Corruption, Money Laundering, Secrecy and Societal Responsibility of Banks
19 Pages Posted: 18 Jun 2014
Date Written: June 17, 2014
Against the backdrop of corruption and money laundering this paper explores the extent to which the anti money laundering framework has the potential to prevent corruption. The paper starts with an examination of the anti-corruption conventions (in particular, the United Nations Convention against Corruption (UNCAC)) and how they accommodate the anti-money laundering discourse within their overall framework. This is followed by an examination of due diligence procedures including those in relation to PEPs (Politically Exposed Persons) that banks are expected to follow to counter money laundering. Using the UK Financial Services Authority’s 2011 Report on the managing of money laundering risks by banks. Citing the HSBC money laundering case, this paper argues that anti-money laundering (AML) legislative measures (be they hard or soft) are of limited use only since they are dependent on rigorous application by the banks. To improve the contribution of AML measures to combat corruption, this paper argues that banks, who in some instances encourage this activity through their commitment to bank secrecy, should not be solely profit-seeking entities but should see themselves as having societal responsibility, both at the local and global level. Viewed from this perspective banks would not face the temptation of engaging with high-risk customers and PEPs thus strengthening the fight against corruption. Adoption of such an approach on the banks’ part would also curb other social ills such as human trafficking and drug trafficking that are the sources of illicit funds and terrorist activities that use illicitly or illegitimately obtained funds for the furtherance of their causes and ideologies.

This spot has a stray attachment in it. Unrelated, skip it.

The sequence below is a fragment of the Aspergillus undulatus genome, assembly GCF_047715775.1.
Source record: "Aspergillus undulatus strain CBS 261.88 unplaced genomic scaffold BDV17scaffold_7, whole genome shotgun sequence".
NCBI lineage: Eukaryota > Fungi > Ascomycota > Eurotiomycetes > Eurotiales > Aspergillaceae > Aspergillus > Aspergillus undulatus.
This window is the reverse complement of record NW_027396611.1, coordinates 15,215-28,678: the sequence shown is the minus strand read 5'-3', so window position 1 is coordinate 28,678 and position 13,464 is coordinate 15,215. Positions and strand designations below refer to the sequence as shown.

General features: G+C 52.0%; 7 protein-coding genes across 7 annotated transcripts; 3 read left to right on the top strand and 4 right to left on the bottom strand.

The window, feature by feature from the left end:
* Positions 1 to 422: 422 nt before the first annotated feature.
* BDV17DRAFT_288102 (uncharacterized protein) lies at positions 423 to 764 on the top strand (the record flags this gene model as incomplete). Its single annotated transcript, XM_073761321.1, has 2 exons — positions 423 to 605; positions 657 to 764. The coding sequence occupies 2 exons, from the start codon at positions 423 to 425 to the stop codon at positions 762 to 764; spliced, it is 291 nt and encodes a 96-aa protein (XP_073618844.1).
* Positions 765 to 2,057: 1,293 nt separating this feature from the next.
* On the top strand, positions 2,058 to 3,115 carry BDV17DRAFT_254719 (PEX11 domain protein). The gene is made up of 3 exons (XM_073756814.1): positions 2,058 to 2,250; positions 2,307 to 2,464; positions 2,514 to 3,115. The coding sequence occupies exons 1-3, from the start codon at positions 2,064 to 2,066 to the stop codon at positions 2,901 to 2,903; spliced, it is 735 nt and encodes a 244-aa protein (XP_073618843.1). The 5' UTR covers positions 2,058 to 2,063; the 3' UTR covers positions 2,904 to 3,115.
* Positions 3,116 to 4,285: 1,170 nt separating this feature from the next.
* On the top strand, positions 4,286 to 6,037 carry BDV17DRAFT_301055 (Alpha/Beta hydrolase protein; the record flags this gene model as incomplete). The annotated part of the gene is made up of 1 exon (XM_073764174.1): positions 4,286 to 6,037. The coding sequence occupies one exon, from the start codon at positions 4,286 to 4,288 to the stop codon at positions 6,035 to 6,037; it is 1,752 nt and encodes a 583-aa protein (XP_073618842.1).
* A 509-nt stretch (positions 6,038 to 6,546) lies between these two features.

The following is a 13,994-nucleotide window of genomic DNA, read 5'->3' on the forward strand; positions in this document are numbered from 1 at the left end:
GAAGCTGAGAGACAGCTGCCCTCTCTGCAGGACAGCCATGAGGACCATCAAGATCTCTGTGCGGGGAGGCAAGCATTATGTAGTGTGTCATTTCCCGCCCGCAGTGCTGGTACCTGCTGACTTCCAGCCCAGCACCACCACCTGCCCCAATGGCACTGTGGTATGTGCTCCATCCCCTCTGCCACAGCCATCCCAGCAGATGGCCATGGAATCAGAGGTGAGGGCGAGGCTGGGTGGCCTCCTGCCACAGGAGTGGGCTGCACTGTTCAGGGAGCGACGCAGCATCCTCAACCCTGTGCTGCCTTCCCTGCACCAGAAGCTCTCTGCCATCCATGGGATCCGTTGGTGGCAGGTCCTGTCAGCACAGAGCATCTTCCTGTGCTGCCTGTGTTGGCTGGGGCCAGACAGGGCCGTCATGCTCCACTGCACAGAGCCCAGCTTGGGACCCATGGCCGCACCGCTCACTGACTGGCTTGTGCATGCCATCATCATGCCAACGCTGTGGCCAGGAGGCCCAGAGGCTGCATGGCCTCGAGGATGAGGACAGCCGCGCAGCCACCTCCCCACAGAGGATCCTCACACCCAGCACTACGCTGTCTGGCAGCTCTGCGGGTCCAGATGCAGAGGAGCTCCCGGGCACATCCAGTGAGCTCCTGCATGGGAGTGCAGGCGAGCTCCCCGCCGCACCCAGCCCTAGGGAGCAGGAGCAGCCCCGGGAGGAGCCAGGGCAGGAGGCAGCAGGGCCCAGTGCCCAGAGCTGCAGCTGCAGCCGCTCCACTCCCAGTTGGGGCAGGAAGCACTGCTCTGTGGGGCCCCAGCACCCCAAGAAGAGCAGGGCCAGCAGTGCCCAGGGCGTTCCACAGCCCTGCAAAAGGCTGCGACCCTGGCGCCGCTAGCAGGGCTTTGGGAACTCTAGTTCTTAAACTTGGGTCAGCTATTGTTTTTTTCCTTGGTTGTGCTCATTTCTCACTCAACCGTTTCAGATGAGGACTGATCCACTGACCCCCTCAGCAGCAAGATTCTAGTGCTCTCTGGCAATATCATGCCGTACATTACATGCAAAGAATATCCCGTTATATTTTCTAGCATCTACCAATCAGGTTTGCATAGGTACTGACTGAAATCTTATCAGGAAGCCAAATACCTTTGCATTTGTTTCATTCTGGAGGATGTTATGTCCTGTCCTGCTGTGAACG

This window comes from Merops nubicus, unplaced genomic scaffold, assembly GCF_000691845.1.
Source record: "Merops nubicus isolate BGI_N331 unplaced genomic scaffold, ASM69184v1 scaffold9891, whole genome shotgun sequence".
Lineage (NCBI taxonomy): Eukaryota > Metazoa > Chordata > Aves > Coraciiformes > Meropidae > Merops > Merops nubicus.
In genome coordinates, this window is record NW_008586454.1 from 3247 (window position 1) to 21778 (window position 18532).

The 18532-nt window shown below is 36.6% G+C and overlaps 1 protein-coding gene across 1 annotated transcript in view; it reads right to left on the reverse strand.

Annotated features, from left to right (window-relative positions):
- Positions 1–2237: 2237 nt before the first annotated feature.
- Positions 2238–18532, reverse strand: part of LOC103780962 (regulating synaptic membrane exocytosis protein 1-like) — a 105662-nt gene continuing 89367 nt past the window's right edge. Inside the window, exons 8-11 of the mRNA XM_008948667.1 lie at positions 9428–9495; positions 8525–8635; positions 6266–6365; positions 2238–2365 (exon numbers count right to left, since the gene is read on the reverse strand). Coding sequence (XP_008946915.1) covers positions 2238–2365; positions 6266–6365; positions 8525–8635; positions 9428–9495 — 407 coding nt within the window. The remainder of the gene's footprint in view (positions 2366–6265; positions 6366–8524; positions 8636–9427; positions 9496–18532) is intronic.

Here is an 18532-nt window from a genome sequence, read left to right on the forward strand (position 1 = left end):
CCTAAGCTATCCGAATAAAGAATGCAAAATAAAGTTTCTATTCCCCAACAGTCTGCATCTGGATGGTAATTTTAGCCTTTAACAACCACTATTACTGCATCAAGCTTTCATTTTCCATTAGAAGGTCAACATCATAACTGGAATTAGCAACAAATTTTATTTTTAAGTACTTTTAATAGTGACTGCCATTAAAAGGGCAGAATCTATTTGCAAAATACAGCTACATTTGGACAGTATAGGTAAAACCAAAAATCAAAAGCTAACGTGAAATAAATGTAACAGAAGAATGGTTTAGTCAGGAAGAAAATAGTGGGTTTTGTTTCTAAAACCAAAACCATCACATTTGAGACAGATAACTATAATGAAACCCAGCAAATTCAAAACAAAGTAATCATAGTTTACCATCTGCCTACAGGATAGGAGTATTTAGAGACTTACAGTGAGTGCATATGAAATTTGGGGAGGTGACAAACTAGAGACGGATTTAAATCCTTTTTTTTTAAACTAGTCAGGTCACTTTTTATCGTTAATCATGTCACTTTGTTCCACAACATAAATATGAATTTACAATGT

Keywords: UNCAC, Corruption, Bank Secrecy, Money Laundering, AML, PEPs, Societal Responsibility
Suggested Citation: Suggested Citation